Respiratory Droplets, Not Surfaces, Are The Main Way COVID-19 Is Spread

Photo: Miquel Llop/NurPhoto via Getty Images.
In new guidelines, the Centers For Disease Control and Prevention have now stated that we don't have to be so worried about catching coronavirus from surfaces. But we should still keep our distance from people, since the respiratory droplets released when they cough, sneeze, or talk are thought to be the primary way COVID-19 is spread.
This is a pretty major update. It also provides a modicum of peace of mind to everyone concerned about contracting the virus — though, the CDC does note that the "virus that causes COVID-19 is spreading very easily and sustainably between people" and that "we are still learning about how the virus spreads." (The Public Health Agency of Canada notes "the virus may persist on surfaces for a few hours or up to several days depending on different conditions." Conditions include: temperature, the type of surface, and the humidity.) In other words, it's crucial to wear face masks and practice social distancing, and experts aren't completely ruling out other modes of transmission.
So, what exactly are respiratory air droplets? Basically, the little beads of water, mucus, and saliva that are produced when someone coughs, sneezes, or even talks — and if that person has been infected with the virus, then those droplets contain SARS-CoV-2, the virus that causes COVID-19, too. These droplets can linger in the air for anywhere from a fraction of a second to minutes — and they can travel up to 26 feet, according to a Journal of The American Medical Association article published on March 26.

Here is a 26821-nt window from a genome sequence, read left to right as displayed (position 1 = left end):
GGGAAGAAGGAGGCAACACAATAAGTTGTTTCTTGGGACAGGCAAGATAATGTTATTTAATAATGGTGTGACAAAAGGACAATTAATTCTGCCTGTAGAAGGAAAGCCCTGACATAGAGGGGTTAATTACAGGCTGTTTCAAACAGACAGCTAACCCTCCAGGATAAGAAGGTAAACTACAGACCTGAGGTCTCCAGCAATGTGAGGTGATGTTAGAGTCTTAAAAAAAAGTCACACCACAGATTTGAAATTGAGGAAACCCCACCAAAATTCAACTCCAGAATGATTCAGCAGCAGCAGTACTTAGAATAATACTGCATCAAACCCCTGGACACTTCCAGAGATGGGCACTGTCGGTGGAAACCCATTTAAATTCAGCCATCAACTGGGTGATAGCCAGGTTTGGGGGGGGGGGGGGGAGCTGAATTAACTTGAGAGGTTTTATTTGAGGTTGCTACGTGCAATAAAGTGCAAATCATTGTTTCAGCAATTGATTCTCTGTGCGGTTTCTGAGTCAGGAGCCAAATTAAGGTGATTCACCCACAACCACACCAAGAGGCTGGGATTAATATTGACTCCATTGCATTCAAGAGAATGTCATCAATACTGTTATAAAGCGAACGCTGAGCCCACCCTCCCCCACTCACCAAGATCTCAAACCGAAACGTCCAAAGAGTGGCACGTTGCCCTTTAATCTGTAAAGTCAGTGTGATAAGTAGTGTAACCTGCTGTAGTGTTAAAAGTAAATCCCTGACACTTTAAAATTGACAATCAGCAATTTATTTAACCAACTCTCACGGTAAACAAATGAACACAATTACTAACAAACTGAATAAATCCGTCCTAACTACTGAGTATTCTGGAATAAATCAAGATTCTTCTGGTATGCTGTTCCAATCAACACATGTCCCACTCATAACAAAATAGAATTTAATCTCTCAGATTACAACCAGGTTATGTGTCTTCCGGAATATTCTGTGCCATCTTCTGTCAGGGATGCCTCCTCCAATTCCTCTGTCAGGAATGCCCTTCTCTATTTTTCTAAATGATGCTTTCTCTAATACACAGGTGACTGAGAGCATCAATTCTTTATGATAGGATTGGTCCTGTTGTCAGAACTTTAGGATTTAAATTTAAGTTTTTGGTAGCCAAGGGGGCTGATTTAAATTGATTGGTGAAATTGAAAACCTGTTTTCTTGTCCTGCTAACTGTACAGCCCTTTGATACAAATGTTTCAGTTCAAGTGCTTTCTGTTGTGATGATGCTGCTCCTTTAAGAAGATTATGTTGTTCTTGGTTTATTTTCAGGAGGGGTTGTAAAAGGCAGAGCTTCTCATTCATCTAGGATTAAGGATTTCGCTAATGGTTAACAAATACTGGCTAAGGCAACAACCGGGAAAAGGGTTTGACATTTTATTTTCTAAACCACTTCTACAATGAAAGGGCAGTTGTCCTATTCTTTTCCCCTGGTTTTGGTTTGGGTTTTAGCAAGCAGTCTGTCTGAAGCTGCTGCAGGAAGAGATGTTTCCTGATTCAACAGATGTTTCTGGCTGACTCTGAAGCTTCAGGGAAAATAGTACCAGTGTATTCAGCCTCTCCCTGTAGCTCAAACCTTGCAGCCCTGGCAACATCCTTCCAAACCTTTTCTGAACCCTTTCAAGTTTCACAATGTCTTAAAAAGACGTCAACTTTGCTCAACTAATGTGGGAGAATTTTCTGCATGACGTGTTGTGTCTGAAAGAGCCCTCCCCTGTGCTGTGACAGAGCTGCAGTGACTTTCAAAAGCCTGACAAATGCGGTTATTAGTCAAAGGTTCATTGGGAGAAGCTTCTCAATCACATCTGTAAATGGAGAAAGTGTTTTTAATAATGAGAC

Previously, the concern was that if an infected person coughed into their hand, then touched a surface, then you touched that surface, then touched your face, you could come down with COVID-19. That's certainly still possible — just not the main way the virus is spreading. "Respiratory viruses don’t infect through your skin, they infect through your mucous membranes: the eyes, nose, and mouth," Julie Vaishampayan, MD, chairwoman of the public health committee for the Infectious Diseases Society of America, said in an interview in The New York Times.
So being careful about what you're touching, keeping your hands away from your face, and washing them frequently is still a good idea and can go a long way in keeping you safe from infected droplets. But, surfaces aren't as dangerous as we previously might have thought, according to the CDC. And it's especially important to keep your distance from other people, particularly if they appear sick — though, of course, it's possible to be infected without showing symptoms. "For the spring and summer months, strict adherence to the public health basics of physical distancing, handwashing and cough etiquette must continue as the bare minimum," Canada's chief public health officer Theresa Tam said in a news conference this week.
As always, we are still learning about COVID-19, how it spreads, and the best ways to stay safe.
COVID-19 has been declared a global pandemic. Go to the Public Health Agency of Canada website for the latest information on symptoms, prevention, and other resources.

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